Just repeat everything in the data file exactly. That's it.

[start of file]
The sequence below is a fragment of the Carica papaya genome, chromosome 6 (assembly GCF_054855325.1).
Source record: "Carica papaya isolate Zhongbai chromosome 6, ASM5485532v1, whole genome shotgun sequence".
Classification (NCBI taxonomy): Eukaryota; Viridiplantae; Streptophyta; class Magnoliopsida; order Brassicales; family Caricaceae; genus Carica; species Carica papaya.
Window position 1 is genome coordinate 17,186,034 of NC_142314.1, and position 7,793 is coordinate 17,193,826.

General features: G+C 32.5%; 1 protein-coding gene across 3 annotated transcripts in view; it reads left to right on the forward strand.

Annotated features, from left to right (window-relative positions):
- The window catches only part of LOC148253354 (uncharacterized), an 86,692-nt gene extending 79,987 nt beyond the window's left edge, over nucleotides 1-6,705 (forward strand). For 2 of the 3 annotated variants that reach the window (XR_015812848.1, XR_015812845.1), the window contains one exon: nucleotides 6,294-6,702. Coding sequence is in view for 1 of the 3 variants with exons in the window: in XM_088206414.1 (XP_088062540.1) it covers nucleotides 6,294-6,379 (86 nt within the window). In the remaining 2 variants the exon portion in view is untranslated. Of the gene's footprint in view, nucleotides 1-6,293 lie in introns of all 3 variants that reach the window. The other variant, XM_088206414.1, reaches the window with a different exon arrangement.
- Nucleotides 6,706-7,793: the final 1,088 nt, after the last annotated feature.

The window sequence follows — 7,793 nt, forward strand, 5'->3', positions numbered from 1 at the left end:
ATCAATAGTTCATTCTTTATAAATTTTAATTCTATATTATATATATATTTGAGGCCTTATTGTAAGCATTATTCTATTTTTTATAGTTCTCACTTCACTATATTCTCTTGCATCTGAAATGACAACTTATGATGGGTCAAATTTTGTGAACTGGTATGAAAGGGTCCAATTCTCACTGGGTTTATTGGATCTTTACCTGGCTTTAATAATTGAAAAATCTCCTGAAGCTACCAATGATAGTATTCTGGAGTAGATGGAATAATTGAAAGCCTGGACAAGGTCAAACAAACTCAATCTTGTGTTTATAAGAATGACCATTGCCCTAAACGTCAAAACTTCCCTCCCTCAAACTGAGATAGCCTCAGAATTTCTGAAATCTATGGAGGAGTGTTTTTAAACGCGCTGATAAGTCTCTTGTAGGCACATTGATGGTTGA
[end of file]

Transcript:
The sequence below is a fragment of the Carica papaya genome, chromosome 6 (assembly GCF_054855325.1).
Source record: "Carica papaya isolate Zhongbai chromosome 6, ASM5485532v1, whole genome shotgun sequence".
Classification (NCBI taxonomy): Eukaryota; Viridiplantae; Streptophyta; class Magnoliopsida; order Brassicales; family Caricaceae; genus Carica; species Carica papaya.
Window position 1 is genome coordinate 17,186,034 of NC_142314.1, and position 7,793 is coordinate 17,193,826.

General features: G+C 32.5%; 1 protein-coding gene across 3 annotated transcripts in view; it reads left to right on the forward strand.

Annotated features, from left to right (window-relative positions):
- The window catches only part of LOC148253354 (uncharacterized), an 86,692-nt gene extending 79,987 nt beyond the window's left edge, over nucleotides 1-6,705 (forward strand). For 2 of the 3 annotated variants that reach the window (XR_015812848.1, XR_015812845.1), the window contains one exon: nucleotides 6,294-6,702. Coding sequence is in view for 1 of the 3 variants with exons in the window: in XM_088206414.1 (XP_088062540.1) it covers nucleotides 6,294-6,379 (86 nt within the window). In the remaining 2 variants the exon portion in view is untranslated. Of the gene's footprint in view, nucleotides 1-6,293 lie in introns of all 3 variants that reach the window. The other variant, XM_088206414.1, reaches the window with a different exon arrangement.
- Nucleotides 6,706-7,793: the final 1,088 nt, after the last annotated feature.

The window sequence follows — 7,793 nt, forward strand, 5'->3', positions numbered from 1 at the left end:
ATCAATAGTTCATTCTTTATAAATTTTAATTCTATATTATATATATATTTGAGGCCTTATTGTAAGCATTATTCTATTTTTTATAGTTCTCACTTCACTATATTCTCTTGCATCTGAAATGACAACTTATGATGGGTCAAATTTTGTGAACTGGTATGAAAGGGTCCAATTCTCACTGGGTTTATTGGATCTTTACCTGGCTTTAATAATTGAAAAATCTCCTGAAGCTACCAATGATAGTATTCTGGAGTAGATGGAATAATTGAAAGCCTGGACAAGGTCAAACAAACTCAATCTTGTGTTTATAAGAATGACCATTGCCCTAAACGTCAAAACTTCCCTCCCTCAAACTGAGATAGCCTCAGAATTTCTGAAATCTATGGAGGAGTGTTTTTAAACGCGCTGATAAGTCTCTTGTAGGCACATTGATGGTTGA